This talented upholsterer supplied a similar bed with a “cut head band [. . .] french fring and 9 pairs of loops” to William Russell, 5th Earl and 1st Duke of Bedford at Woburn Abbey in 1680. In the same year, Thomas Leigh, 2nd Baron Leigh of Stoneleigh, Warwickshire, was charged £5 “ffor a Sett of Scrollupt Lathes,” the shaped wood backing necessary to support the “ffestune fringe of ye newest fashion / wth 9 pr of Buttons and lupes in crimson, black and white silk at £4.10.” John Ridge, another London upholsterer, provided a similar “set” still surviving on the “crimson and gold velvet bed lined with yellow satin,” made for the Duke of Hamilton’s apartments at the palace of Holyroodhouse, Edinburgh, in 1682. Other Scottish noblemen ordered similar designs, one with “A fine silk freinge of Imbroidered gimpt work with twelve loups conform upon the corners of the bed” decorating the velvet bed lined with gold coloured satin made for William Douglas, 3rd Earl and 1st Duke of Queensberry, Lord High Treasurer of Scotland, at Drumlanrig in Dumfriesshire.
Usually these complex valance fringes were combined with buttons and loops, ideally suited to the flat rectangular valances, but this intricate ornament, which had been fashionable for over a century, had passed its peak. They are missing from the crimson velvet bed with its “mixt Silver Gold and Silk Vestoone great Fringe upon the Vallins” (Fig. 6), which the Duchess of Somerset had bequeathed to her niece, Mary Langham, wife of Henry Booth, 1st Earl of Warrington of Dunham Massey. They are also not found on the remnant of another remarkable festoon fringe at Burghley House, Lincolnshire, which originally came from one of several “Imperial” bedsteads supplied to John Cecil, 5th Earl of Exeter and his wife, Lady Anne (née Cavendish) and is now, in altered form, on the black and yellow bed. As early Grand Tourists who visited France and Italy on several occasions, they were fully in touch with the latest fashions. They would probably have been quite aware that beds were becoming taller during the 1680s and cornices were being introduced, some elaborately pierced and carved. The new style can be seen on another bed at Burghley House, probably made for Lord Exeter’s own bedchamber (today called Queen Elizabeth’s Bedroom), c. 1685. The bed, once hung with blue patterned velvet, still retains its embroidered lining and spectacular valance fringe of more solid construction, vibrant in its red, pink, green and gold-coloured silk-wrapped vellum decoration to match (Fig. 5). The large scrolls and coiled wire have infills of embroidered silk on a turquoise satin ground attached to a valance suspended from a deep moulded cornice (Fig. 7).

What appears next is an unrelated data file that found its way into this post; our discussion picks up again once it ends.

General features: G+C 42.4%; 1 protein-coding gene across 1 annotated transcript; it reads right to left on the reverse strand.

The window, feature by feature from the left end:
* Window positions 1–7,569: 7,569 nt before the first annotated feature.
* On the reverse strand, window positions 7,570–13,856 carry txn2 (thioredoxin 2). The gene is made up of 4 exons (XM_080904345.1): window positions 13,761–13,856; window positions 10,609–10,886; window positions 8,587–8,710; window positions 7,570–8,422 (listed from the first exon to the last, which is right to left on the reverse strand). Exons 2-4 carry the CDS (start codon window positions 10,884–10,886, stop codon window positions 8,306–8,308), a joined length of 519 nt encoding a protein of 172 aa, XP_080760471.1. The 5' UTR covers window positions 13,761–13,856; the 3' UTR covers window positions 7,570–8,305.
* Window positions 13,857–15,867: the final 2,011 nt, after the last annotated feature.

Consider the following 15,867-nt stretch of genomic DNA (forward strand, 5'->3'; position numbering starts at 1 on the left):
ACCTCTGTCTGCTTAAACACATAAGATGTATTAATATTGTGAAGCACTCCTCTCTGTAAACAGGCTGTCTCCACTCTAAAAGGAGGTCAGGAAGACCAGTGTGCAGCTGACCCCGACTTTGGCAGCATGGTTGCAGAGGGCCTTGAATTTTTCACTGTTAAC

1 The weight of the trimmings was supported by buckram, the usual backing for valances, which often acted as the lining too. It was more pliable than the gummed buckram canvas available today. 2 Finials of similar design survive on the yellow and black bed at Burghley House and also at Skokloster Castle, Sweden. 3 The last mention of buttons and loop decoration in the Great Wardrobe accounts was in 1683. They were used on Sir Dudley North’s bed, originally at Glemham Hall, Suffolk,c. 1685. 4 The valance fringe on the embroidered bed in the Black and Yellow Bedchamber has been altered and the original wire mesh backing has been replaced with white buckram. Several sections have been reworked, showing a less sophisticated hand, with the scrolled vellum strips, for example, having been replaced with coloured cord. The tied-tassel fringing has also been remade. As the bed was listed in the 1763 inventory, the work was probably done in the early 1760s. The bed was altered again in 1838, the date embroidered on the tester. 5The bed was conserved by Sheila Landi in the early 1990s and the curtains and linings replaced.